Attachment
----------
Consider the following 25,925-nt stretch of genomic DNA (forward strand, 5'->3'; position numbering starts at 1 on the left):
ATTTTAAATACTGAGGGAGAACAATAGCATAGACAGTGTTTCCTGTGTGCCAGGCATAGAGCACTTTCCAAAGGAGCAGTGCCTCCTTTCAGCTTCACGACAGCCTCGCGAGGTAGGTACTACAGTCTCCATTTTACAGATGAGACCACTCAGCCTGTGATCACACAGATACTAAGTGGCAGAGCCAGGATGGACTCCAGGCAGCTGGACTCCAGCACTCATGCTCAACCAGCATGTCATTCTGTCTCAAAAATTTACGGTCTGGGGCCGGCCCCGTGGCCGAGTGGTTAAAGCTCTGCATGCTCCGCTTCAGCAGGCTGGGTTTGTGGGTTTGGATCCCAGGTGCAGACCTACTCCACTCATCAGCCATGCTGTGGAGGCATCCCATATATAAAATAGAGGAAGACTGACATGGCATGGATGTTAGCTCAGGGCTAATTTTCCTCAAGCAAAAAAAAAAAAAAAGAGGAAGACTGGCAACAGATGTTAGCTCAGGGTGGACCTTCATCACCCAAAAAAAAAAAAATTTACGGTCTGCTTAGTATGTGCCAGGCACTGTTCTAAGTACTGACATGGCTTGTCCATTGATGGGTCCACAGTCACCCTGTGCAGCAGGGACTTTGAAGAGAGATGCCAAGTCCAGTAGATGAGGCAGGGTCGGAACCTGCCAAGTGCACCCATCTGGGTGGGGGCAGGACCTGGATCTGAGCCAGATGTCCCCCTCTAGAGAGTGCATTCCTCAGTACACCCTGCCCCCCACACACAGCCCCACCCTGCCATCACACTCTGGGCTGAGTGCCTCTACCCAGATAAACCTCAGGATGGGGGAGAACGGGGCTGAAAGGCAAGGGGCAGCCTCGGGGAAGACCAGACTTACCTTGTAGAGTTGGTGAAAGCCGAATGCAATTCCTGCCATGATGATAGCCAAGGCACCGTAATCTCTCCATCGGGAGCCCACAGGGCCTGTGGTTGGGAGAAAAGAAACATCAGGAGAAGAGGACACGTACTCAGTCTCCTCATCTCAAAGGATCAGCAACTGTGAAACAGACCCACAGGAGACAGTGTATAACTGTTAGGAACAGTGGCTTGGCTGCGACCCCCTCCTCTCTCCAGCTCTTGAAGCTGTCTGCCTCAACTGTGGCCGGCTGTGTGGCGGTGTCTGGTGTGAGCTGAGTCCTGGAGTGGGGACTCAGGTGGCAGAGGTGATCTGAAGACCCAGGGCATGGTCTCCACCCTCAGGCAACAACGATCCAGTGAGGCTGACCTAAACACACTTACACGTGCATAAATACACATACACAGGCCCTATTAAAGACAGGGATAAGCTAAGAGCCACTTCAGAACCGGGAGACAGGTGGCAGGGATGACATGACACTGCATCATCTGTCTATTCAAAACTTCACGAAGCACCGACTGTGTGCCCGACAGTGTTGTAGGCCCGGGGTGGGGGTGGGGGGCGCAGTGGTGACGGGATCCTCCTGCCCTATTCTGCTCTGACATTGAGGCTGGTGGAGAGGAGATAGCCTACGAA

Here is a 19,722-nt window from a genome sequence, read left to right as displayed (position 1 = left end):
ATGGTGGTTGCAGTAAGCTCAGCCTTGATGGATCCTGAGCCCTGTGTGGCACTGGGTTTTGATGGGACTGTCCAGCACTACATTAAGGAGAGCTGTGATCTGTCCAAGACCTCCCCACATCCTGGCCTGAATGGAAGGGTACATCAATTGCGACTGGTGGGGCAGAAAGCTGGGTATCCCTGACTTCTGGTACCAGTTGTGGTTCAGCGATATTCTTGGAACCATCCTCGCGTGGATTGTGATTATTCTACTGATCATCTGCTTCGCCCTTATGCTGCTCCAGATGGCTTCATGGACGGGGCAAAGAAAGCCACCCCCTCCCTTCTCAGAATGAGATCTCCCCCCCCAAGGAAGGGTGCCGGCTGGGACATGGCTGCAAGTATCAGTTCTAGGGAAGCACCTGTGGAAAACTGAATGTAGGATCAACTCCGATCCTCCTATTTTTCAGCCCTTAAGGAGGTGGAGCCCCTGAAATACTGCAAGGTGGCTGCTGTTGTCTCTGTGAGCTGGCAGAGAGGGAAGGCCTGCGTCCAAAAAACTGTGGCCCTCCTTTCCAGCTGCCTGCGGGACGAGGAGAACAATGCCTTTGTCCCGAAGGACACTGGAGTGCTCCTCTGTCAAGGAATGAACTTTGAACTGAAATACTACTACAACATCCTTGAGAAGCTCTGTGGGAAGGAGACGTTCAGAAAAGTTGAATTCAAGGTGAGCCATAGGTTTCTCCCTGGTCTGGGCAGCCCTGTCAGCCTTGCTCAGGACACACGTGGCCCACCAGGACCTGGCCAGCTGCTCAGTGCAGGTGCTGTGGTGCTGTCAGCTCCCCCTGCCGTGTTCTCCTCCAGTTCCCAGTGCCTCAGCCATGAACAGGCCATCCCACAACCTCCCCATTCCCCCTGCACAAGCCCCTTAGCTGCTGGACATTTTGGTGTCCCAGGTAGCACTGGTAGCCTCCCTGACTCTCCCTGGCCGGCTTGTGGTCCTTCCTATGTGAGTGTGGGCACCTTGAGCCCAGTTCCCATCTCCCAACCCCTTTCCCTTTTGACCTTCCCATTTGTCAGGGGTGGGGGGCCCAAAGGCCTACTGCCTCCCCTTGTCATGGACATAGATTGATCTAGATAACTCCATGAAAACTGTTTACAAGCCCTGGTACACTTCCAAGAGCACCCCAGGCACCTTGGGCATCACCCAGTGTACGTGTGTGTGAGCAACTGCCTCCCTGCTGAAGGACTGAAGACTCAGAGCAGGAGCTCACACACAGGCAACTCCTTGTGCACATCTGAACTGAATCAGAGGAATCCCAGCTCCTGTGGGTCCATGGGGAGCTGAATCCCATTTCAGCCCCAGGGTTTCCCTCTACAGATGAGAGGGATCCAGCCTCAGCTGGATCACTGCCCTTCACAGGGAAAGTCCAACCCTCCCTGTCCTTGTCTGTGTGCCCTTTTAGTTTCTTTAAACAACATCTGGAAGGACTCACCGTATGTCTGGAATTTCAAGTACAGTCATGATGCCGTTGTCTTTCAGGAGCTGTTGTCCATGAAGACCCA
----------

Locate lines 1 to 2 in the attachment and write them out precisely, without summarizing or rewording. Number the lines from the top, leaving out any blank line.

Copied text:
Consider the following 25,925-nt stretch of genomic DNA (forward strand, 5'->3'; position numbering starts at 1 on the left):
ATTTTAAATACTGAGGGAGAACAATAGCATAGACAGTGTTTCCTGTGTGCCAGGCATAGAGCACTTTCCAAAGGAGCAGTGCCTCCTTTCAGCTTCACGACAGCCTCGCGAGGTAGGTACTACAGTCTCCATTTTACAGATGAGACCACTCAGCCTGTGATCACACAGATACTAAGTGGCAGAGCCAGGATGGACTCCAGGCAGCTGGACTCCAGCACTCATGCTCAACCAGCATGTCATTCTGTCTCAAAAATTTACGGTCTGGGGCCGGCCCCGTGGCCGAGTGGTTAAAGCTCTGCATGCTCCGCTTCAGCAGGCTGGGTTTGTGGGTTTGGATCCCAGGTGCAGACCTACTCCACTCATCAGCCATGCTGTGGAGGCATCCCATATATAAAATAGAGGAAGACTGACATGGCATGGATGTTAGCTCAGGGCTAATTTTCCTCAAGCAAAAAAAAAAAAAAAGAGGAAGACTGGCAACAGATGTTAGCTCAGGGTGGACCTTCATCACCCAAAAAAAAAAAAATTTACGGTCTGCTTAGTATGTGCCAGGCACTGTTCTAAGTACTGACATGGCTTGTCCATTGATGGGTCCACAGTCACCCTGTGCAGCAGGGACTTTGAAGAGAGATGCCAAGTCCAGTAGATGAGGCAGGGTCGGAACCTGCCAAGTGCACCCATCTGGGTGGGGGCAGGACCTGGATCTGAGCCAGATGTCCCCCTCTAGAGAGTGCATTCCTCAGTACACCCTGCCCCCCACACACAGCCCCACCCTGCCATCACACTCTGGGCTGAGTGCCTCTACCCAGATAAACCTCAGGATGGGGGAGAACGGGGCTGAAAGGCAAGGGGCAGCCTCGGGGAAGACCAGACTTACCTTGTAGAGTTGGTGAAAGCCGAATGCAATTCCTGCCATGATGATAGCCAAGGCACCGTAATCTCTCCATCGGGAGCCCACAGGGCCTGTGGTTGGGAGAAAAGAAACATCAGGAGAAGAGGACACGTACTCAGTCTCCTCATCTCAAAGGATCAGCAACTGTGAAACAGACCCACAGGAGACAGTGTATAACTGTTAGGAACAGTGGCTTGGCTGCGACCCCCTCCTCTCTCCAGCTCTTGAAGCTGTCTGCCTCAACTGTGGCCGGCTGTGTGGCGGTGTCTGGTGTGAGCTGAGTCCTGGAGTGGGGACTCAGGTGGCAGAGGTGATCTGAAGACCCAGGGCATGGTCTCCACCCTCAGGCAACAACGATCCAGTGAGGCTGACCTAAACACACTTACACGTGCATAAATACACATACACAGGCCCTATTAAAGACAGGGATAAGCTAAGAGCCACTTCAGAACCGGGAGACAGGTGGCAGGGATGACATGACACTGCATCATCTGTCTATTCAAAACTTCACGAAGCACCGACTGTGTGCCCGACAGTGTTGTAGGCCCGGGGTGGGGGTGGGGGGCGCAGTGGTGACGGGATCCTCCTGCCCTATTCTGCTCTGACATTGAGGCTGGTGGAGAGGAGATAGCCTACGAA